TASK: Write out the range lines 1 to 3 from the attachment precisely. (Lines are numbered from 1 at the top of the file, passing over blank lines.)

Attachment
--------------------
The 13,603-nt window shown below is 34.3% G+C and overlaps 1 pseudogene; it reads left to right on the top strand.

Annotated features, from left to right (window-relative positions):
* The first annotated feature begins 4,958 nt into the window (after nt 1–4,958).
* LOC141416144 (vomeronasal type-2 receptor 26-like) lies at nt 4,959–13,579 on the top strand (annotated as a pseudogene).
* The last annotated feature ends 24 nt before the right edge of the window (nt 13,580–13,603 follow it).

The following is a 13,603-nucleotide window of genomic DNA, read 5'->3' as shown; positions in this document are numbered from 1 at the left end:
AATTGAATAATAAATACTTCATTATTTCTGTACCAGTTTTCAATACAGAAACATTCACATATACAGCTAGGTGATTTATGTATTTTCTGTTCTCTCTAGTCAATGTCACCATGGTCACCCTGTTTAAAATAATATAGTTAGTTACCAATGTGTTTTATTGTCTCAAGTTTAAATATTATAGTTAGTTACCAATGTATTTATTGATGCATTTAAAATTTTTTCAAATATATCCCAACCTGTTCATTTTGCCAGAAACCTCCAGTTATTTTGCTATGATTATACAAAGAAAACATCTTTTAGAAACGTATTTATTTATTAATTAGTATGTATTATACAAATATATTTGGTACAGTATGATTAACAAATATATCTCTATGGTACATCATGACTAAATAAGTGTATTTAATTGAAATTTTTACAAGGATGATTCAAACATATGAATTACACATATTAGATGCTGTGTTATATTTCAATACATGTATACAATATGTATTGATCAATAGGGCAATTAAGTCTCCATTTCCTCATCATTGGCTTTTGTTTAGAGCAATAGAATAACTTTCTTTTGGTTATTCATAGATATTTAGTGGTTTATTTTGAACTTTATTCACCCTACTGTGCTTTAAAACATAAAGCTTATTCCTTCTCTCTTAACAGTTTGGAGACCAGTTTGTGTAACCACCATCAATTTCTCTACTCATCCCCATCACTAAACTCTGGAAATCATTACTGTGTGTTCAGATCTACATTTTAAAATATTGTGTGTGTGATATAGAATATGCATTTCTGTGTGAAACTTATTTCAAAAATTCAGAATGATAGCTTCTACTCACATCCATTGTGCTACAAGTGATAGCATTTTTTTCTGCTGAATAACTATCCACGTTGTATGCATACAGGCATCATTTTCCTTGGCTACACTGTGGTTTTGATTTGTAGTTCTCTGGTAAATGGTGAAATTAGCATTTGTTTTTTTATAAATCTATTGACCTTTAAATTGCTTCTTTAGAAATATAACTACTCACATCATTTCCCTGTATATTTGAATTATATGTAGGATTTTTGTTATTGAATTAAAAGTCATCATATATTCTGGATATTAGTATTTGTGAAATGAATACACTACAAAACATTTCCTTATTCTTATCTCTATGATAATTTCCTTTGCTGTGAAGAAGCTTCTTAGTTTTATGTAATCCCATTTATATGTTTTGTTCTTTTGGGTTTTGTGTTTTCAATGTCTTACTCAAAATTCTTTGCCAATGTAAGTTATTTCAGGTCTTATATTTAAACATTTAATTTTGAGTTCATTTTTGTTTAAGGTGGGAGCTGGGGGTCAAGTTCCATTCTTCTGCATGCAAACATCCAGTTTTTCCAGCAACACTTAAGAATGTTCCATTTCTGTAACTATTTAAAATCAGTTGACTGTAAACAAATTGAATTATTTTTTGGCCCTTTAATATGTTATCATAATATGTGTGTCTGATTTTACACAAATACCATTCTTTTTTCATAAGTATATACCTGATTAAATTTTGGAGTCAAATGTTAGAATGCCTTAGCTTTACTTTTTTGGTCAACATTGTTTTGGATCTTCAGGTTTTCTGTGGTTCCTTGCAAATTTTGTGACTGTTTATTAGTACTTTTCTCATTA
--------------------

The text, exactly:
The 13,603-nt window shown below is 34.3% G+C and overlaps 1 pseudogene; it reads left to right on the top strand.

Annotated features, from left to right (window-relative positions):
* The first annotated feature begins 4,958 nt into the window (after nt 1–4,958).